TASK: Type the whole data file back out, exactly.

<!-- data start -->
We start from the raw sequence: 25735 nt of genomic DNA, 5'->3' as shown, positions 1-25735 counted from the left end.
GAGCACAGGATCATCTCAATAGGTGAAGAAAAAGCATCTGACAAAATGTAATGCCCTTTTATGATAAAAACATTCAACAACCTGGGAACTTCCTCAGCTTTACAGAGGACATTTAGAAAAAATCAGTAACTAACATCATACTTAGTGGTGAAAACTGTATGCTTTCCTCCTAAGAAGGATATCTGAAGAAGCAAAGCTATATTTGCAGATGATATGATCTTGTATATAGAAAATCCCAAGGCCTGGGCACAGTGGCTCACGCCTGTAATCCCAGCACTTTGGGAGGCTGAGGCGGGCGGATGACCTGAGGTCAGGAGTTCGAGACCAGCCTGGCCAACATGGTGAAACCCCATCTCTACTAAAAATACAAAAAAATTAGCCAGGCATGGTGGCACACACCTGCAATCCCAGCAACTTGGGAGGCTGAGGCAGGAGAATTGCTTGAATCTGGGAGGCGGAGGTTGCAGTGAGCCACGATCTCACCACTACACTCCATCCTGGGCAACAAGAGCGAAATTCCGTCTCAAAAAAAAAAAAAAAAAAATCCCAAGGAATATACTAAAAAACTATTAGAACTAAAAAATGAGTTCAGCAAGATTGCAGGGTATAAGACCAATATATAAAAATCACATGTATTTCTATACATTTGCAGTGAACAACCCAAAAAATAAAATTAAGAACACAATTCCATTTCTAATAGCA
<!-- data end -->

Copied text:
We start from the raw sequence: 25735 nt of genomic DNA, 5'->3' as shown, positions 1-25735 counted from the left end.
GAGCACAGGATCATCTCAATAGGTGAAGAAAAAGCATCTGACAAAATGTAATGCCCTTTTATGATAAAAACATTCAACAACCTGGGAACTTCCTCAGCTTTACAGAGGACATTTAGAAAAAATCAGTAACTAACATCATACTTAGTGGTGAAAACTGTATGCTTTCCTCCTAAGAAGGATATCTGAAGAAGCAAAGCTATATTTGCAGATGATATGATCTTGTATATAGAAAATCCCAAGGCCTGGGCACAGTGGCTCACGCCTGTAATCCCAGCACTTTGGGAGGCTGAGGCGGGCGGATGACCTGAGGTCAGGAGTTCGAGACCAGCCTGGCCAACATGGTGAAACCCCATCTCTACTAAAAATACAAAAAAATTAGCCAGGCATGGTGGCACACACCTGCAATCCCAGCAACTTGGGAGGCTGAGGCAGGAGAATTGCTTGAATCTGGGAGGCGGAGGTTGCAGTGAGCCACGATCTCACCACTACACTCCATCCTGGGCAACAAGAGCGAAATTCCGTCTCAAAAAAAAAAAAAAAAAAATCCCAAGGAATATACTAAAAAACTATTAGAACTAAAAAATGAGTTCAGCAAGATTGCAGGGTATAAGACCAATATATAAAAATCACATGTATTTCTATACATTTGCAGTGAACAACCCAAAAAATAAAATTAAGAACACAATTCCATTTCTAATAGCA